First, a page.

Over the coming months I’ll keep working away on this, adding the rusty, crumbling buildings and industrial structures of the Underhive’s heart. Naturally a project like this takes time (or at least it does if you happen to be me, I know some people power through terrain projects like they’re going out of style but alas my progress tends to be rather slower). Nonetheless keep an eye out and hopefully soon a city will begin to grow here.

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43 responses to “Mean Streets – Part 1

  • theimperfectmodeller

    Good luck with this project mate. I’m not a gamer but a board is just a very large diorama as far as I’m concerned so looking forward to seeing what you achieve.

    • Wudugast

      Honestly that’s very much the aesthetic I’m going for. I’m not much of a gamer myself so I’m thinking of this almost as a very large, interactive diorama. Capturing the world of Necromunda and looking good is more important here than pure functionality, and my inspiration comes more from the huge dioramas they have at Warhammer World than from set-ups purely designed as gaming tables.

  • Djar

    WOW!! It’s a really impressive scenario

  • Alexis West

    Painting those tiles is a very intimidating project. Well done for not only sticking through it, but getting it to come out looking that nice, with the detail and weathering all taken care of!

    In the last pic, tho, I think it might have looked a little better if you put the tentacle over the actual manhole there. Or maybe it’s just because I’m familiar enough with the SI boards that I know there wouldn’t be another that close.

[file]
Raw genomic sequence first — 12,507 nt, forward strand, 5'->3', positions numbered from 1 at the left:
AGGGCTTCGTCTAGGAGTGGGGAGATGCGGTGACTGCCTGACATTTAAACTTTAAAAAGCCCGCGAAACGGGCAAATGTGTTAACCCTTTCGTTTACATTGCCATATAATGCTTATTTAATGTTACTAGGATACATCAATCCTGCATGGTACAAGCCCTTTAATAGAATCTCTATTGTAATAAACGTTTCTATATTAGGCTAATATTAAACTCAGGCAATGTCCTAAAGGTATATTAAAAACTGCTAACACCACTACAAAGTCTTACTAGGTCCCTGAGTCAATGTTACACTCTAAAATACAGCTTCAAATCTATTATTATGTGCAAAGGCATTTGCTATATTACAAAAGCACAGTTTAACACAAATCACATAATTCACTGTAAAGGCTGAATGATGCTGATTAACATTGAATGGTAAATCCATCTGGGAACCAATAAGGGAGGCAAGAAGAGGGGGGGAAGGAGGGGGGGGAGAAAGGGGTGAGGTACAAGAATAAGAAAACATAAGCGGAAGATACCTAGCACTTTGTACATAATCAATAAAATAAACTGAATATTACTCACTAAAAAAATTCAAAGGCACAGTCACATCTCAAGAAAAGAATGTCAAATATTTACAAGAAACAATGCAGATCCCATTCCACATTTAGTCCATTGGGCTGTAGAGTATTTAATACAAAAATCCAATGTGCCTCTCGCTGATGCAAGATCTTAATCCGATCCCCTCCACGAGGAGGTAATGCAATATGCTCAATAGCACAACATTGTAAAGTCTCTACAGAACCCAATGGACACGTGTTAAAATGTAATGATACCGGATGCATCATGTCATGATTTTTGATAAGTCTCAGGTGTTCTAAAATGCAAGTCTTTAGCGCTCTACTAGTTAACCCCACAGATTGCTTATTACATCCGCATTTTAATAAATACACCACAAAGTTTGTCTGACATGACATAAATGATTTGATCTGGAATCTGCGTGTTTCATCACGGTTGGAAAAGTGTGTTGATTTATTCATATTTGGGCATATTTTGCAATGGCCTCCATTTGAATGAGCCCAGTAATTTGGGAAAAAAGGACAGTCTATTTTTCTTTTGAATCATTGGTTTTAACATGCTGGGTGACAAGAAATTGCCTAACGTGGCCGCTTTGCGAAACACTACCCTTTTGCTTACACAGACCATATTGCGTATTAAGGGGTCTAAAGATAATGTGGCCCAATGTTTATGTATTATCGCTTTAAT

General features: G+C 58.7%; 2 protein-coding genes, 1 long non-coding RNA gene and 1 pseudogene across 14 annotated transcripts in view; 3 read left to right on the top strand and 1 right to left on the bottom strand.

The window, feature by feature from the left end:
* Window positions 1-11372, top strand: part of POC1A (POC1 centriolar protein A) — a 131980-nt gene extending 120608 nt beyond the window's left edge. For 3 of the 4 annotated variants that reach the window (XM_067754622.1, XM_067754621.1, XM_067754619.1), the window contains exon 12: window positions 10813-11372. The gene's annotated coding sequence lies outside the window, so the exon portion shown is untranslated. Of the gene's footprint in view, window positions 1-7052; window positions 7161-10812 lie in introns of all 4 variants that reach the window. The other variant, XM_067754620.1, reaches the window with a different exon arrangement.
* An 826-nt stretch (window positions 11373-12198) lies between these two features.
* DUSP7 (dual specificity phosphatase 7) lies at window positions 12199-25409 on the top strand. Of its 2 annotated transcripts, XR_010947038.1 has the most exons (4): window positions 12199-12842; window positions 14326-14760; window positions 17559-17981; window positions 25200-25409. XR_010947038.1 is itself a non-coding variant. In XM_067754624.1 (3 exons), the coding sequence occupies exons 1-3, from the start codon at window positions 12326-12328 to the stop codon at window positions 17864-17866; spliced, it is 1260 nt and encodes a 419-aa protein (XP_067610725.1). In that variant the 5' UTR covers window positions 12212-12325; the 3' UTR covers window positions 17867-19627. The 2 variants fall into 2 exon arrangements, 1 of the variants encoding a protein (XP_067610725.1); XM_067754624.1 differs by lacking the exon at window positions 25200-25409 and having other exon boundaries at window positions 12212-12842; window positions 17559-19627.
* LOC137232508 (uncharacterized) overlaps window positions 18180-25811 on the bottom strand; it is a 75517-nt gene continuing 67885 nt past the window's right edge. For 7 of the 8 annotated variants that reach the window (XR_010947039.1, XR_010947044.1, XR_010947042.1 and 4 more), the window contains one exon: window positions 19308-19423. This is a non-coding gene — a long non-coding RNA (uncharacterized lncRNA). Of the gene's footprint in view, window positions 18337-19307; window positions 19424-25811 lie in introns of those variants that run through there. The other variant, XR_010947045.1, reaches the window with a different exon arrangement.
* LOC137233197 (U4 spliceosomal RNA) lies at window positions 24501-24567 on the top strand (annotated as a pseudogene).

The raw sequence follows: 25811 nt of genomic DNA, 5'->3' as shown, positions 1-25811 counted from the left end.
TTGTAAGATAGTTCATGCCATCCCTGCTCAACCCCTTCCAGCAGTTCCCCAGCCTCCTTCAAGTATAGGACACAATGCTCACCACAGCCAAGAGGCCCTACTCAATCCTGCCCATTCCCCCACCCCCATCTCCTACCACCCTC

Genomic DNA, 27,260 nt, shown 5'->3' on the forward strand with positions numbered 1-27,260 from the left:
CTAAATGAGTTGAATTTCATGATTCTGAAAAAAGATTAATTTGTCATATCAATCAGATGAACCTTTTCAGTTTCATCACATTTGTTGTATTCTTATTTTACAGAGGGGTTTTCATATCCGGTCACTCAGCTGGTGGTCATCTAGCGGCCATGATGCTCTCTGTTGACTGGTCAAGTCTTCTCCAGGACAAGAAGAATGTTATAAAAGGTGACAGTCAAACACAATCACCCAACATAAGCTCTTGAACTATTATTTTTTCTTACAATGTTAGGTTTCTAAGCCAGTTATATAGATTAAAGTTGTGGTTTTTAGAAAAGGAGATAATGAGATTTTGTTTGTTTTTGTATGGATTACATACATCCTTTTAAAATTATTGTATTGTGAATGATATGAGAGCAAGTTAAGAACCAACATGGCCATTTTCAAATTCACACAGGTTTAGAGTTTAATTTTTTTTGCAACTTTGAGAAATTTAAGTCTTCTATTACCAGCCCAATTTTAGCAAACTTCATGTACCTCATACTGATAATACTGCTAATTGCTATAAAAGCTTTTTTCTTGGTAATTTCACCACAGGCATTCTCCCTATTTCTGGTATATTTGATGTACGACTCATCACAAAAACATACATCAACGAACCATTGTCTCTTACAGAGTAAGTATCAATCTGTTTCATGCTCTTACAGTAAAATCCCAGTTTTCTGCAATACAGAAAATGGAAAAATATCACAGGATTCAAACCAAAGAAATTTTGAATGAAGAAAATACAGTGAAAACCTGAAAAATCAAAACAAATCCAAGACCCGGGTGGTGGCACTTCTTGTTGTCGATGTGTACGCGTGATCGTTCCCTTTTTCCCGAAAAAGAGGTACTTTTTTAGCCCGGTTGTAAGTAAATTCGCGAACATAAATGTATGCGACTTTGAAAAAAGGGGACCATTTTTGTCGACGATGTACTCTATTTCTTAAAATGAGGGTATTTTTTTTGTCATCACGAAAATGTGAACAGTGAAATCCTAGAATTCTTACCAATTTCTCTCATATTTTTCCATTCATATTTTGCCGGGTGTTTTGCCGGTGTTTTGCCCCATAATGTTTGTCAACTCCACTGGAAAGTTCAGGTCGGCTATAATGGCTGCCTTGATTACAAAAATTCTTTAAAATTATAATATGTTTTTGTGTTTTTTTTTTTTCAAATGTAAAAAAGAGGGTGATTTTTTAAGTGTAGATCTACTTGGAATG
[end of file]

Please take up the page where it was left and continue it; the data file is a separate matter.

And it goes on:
• Wudugast

      Thank you! It certainly took me several sessions to get this far and there are still more boards to do. It’s the biggest thing I’ve ever painted by a very long way.

      I did take some pictures with the tentacle emerging from the existing manhole but in the end I decided it looked better to set it a bit further back and, comparing the two images side by side, I felt that looked better. Its personal preference though 🙂

  • Alex

    Good luck dude – beast of a project!

  • Ad

    That’s why you never get rid of anything, never. This worth the wait, it looks great!

    • Wudugast

      Aye, when it comes to miniatures I never, ever chuck anything. I found the arm of a space marine the other day, I’d chopped off everything above the elbow and below the wrist, and I’d carved away the front of the forearm, all for various projects down the years, and it still took some willpower to chuck the remains in the bin. Everything has a use eventually. 😀

      • Ad

        Totally agree on that, I’ve got tons of unnecessary bits but can never find the will to throw it away, just in case you know…

      • Wudugast

        Yeah, in some ways it’s a sickness, but in other ways it’s the genesis of so many cool projects! 😀

      • Alexis West

        The frustrating thing is how many times I’ve thrown away something seemingly useless like that, only to have it turn out that it would have been absolutely perfect for something I’m doing a few days or weeks later. That really reinforces my packrat tendencies.

  • daggerandbrush

    Cool project and excellent paintjob. I am looking forward to the other additions to the board. The painting looks good and the weathering spot on. Did you take some of the pictures with a flash or under harsh light? Would love to see another photo in daylight (basically outside).